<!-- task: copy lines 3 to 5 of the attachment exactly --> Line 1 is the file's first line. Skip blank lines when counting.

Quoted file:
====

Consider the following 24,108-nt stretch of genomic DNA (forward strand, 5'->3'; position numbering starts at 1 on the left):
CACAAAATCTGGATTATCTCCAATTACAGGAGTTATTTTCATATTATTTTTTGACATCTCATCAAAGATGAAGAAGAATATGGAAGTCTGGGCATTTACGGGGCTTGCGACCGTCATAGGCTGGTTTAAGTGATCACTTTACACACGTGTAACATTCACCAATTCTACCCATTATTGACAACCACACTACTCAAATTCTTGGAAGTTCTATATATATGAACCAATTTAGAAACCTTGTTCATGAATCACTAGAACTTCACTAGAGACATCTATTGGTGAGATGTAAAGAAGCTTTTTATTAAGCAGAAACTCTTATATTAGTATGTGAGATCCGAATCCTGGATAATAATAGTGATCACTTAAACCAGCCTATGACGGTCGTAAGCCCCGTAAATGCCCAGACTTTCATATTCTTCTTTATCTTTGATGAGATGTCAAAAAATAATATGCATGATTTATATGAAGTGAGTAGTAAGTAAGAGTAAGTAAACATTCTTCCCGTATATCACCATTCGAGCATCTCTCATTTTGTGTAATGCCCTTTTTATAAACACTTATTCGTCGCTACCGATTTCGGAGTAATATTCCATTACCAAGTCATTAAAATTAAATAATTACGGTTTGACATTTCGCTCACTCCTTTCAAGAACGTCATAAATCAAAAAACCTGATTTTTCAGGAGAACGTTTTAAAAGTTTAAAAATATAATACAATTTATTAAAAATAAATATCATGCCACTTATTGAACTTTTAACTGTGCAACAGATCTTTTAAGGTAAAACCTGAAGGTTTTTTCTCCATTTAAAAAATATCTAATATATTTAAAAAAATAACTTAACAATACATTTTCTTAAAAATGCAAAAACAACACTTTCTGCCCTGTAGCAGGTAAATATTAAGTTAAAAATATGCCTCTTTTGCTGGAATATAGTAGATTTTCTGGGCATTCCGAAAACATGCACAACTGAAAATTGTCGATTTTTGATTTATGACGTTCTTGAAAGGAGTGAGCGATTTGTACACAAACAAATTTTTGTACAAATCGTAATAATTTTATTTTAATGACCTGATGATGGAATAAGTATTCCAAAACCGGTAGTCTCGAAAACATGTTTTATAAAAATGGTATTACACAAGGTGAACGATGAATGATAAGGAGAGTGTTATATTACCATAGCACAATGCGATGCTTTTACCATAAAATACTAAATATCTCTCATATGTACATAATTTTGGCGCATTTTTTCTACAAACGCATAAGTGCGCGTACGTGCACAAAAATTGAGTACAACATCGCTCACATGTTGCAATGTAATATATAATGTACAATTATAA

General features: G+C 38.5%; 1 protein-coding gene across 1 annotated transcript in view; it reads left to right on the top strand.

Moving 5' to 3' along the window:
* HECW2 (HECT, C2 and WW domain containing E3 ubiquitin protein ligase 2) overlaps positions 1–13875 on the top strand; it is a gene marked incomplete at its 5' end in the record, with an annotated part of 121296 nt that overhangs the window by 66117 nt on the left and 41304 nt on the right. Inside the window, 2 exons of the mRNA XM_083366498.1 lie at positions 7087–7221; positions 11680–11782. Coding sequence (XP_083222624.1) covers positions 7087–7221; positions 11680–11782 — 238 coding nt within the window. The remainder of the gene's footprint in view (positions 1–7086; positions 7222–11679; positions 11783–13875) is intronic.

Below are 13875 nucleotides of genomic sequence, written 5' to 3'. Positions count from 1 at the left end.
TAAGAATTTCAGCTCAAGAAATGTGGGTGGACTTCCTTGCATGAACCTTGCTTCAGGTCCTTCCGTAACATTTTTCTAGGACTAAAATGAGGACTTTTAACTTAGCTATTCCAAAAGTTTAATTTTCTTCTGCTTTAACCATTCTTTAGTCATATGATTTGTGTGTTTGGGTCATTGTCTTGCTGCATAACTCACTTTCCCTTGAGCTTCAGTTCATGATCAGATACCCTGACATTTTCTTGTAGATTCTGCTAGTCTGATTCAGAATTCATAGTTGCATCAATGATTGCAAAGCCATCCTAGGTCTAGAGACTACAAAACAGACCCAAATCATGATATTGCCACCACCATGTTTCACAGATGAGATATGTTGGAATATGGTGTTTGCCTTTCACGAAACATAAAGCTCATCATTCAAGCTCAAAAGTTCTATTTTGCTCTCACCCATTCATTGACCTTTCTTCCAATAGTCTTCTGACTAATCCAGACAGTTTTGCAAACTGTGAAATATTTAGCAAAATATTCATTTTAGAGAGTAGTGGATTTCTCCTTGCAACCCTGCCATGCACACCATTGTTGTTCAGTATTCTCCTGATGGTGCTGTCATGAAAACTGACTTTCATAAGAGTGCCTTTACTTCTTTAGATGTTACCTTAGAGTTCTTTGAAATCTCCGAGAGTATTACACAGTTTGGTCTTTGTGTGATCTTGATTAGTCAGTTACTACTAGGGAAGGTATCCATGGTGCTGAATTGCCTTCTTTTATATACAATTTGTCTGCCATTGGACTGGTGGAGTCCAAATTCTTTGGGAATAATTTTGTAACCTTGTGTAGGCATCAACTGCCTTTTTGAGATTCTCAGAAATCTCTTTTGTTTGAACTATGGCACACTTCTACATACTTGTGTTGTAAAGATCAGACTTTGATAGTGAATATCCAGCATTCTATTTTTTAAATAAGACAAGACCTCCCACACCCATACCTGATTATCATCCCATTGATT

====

General features: G+C 38.5%; 1 protein-coding gene across 1 annotated transcript in view; it reads left to right on the top strand.

Moving 5' to 3' along the window:
* HECW2 (HECT, C2 and WW domain containing E3 ubiquitin protein ligase 2) overlaps positions 1–13875 on the top strand; it is a gene marked incomplete at its 5' end in the record, with an annotated part of 121296 nt that overhangs the window by 66117 nt on the left and 41304 nt on the right. Inside the window, 2 exons of the mRNA XM_083366498.1 lie at positions 7087–7221; positions 11680–11782. Coding sequence (XP_083222624.1) covers positions 7087–7221; positions 11680–11782 — 238 coding nt within the window. The remainder of the gene's footprint in view (positions 1–7086; positions 7222–11679; positions 11783–13875) is intronic.